Lady Nugent died, aged 63, in 1834.

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12 – 12 – 12

December 12, 2012 at 10:06 pm (a day in the life, diaries, people, portraits and paintings, research) (, , , )

I couldn’t resist posting today, on 12th December 2012; I have ONE diarist who wrote down what she was doing on 12th December 1812:

“The Duke dined again with us,” wrote Mrs Thomas Smith. The Duke was HRH the Duke of Clarence (later: King William IV). The Smiths had a far more thrilling 12-12-12 than I have done today…

Duke of Clarence, c1800duke of clarence

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Regency “It Girls” @ Bonhams

November 27, 2012 at 9:40 pm (diaries, fashion, history, news, people) (, , , , , , , , , , , , , , , , , , )

Thrilling happenings today. Over the last few days, with a new contact, I’ve been digging into the background of Bersted Lodge — this was the estate of Thomas and Susannah Smith, great aunt and uncle to my Emma Smith; and therefore Aunt and Uncle to her Aunt Emma.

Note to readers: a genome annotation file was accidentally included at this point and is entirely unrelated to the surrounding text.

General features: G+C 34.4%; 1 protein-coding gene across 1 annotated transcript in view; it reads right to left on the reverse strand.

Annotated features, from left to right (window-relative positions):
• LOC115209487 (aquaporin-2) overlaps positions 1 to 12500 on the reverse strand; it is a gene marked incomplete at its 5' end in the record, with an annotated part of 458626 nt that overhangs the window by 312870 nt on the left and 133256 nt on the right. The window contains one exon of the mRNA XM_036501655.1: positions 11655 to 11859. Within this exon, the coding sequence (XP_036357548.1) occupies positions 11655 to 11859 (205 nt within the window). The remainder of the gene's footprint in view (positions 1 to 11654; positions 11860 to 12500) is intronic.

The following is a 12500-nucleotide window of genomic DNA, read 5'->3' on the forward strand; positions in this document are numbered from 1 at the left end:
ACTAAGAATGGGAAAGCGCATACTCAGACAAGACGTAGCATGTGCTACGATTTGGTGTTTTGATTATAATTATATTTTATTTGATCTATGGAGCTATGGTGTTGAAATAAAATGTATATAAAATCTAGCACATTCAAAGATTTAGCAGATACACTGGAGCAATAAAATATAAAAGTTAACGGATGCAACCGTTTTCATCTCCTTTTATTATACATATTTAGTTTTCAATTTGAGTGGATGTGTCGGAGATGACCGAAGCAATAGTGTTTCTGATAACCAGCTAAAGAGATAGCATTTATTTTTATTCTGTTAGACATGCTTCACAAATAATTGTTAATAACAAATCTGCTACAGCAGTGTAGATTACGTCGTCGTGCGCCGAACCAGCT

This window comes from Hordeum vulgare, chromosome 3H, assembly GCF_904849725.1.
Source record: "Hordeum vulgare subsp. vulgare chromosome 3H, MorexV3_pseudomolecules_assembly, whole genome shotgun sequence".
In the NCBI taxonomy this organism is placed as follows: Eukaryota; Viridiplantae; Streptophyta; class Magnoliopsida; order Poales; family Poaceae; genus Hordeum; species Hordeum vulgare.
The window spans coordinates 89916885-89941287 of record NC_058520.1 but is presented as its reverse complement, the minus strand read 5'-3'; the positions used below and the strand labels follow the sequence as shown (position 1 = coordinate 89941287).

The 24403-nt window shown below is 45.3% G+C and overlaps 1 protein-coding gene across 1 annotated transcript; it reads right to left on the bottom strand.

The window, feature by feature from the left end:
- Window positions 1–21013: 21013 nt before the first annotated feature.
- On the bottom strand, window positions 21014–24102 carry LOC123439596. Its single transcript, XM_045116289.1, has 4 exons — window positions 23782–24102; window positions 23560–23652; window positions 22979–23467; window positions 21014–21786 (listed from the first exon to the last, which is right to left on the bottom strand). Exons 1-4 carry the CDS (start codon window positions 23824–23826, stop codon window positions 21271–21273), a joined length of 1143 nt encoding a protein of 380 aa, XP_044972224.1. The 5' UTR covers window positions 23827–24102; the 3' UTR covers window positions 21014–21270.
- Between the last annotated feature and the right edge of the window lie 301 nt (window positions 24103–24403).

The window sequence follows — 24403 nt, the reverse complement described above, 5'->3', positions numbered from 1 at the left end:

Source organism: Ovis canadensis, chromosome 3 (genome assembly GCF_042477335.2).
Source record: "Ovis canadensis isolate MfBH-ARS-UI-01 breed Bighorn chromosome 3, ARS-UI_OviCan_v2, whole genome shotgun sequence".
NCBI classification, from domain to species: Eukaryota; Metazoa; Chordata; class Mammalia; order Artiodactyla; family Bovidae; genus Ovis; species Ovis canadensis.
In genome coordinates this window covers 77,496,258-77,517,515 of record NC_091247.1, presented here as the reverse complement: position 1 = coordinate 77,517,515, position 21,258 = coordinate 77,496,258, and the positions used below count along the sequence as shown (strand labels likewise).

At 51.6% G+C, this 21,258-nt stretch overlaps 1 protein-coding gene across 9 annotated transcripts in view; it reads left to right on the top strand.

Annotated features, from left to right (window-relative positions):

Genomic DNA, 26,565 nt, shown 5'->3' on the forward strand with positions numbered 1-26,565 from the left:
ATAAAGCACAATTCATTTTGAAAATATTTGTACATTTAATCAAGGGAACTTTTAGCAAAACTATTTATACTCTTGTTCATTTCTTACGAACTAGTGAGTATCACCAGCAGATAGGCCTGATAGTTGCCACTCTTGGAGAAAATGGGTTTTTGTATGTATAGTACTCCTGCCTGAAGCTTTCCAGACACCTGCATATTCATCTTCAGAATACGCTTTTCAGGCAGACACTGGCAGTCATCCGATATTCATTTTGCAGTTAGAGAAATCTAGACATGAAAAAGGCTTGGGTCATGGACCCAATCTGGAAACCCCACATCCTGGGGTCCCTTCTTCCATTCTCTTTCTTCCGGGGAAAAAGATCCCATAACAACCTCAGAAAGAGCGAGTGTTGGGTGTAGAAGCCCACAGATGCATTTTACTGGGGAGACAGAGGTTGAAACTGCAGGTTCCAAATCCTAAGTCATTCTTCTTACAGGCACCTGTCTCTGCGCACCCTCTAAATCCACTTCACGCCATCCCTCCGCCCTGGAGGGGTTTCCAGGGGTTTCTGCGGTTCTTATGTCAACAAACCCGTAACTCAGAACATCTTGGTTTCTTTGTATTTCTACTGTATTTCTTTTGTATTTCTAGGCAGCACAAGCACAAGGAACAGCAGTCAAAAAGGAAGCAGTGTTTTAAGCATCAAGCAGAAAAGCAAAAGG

So imagine my complete surprise to come across a watercolor – at Yale (in their British Center for Art) – of Bersted Lodge, done in 1831, by Anne Rushout. Who was she? Had she been at the Smiths’  Bersted Lodge in Bognor Regis in 1831? In one word: YES!

So I’ve been digging and digging…

and ultimately arrived at this little beauty, up for auction at Bonhams this past summer; you will NEVER guess what it sold for:

You may click on the picture to be taken to Bonhams site for a full description of this divine trio, but I will ID them:

  • Anne Rushout (c1768-1849)
  • Harriet Rushout (d. 1851), married Sir Charles Cockerell
  • Elizabeth Rushout (c1774-1862), married 1st Sydney Bowles; 2nd John Wallis Graeve (or Grieve?)

It was Harriet’s married name – Cockerell – that had me crowing: I remember transcribing a name that could be either Lady Cocherell or Lady Cockerell. Now I know… And I’ve not only Rushouts and Cockerells, I’ve at least one Mr Bowles, too.

But to get back to my trio of beauties.

Evidence suggests this work was commissioned by SYDNEY BOWLES – which makes it that much more special to me, for he obviously did not have a long life, if his widow remarried by 1819. Bonhams estimated the piece to sell for £10-15,000. It sold for an ASTOUNDING £67,250 !!! Whoa. Wonder: to whom??